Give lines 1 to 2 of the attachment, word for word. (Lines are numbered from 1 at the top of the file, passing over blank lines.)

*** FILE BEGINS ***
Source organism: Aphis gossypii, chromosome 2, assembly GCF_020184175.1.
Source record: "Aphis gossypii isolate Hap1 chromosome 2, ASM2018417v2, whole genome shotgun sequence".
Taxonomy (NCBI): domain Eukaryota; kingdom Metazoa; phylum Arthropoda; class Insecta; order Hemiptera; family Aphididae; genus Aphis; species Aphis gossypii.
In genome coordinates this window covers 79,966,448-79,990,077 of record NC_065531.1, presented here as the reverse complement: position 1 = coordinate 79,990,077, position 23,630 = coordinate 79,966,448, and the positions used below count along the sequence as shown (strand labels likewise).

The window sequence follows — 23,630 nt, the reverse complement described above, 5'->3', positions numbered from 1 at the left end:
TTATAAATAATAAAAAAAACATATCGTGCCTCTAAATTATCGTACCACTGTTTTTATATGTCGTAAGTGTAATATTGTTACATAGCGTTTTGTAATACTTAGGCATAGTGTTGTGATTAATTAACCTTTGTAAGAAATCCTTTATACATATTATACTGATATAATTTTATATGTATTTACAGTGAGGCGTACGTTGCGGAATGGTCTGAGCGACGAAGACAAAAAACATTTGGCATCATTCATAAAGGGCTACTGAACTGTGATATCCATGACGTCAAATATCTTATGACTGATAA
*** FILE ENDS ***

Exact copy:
Source organism: Aphis gossypii, chromosome 2, assembly GCF_020184175.1.
Source record: "Aphis gossypii isolate Hap1 chromosome 2, ASM2018417v2, whole genome shotgun sequence".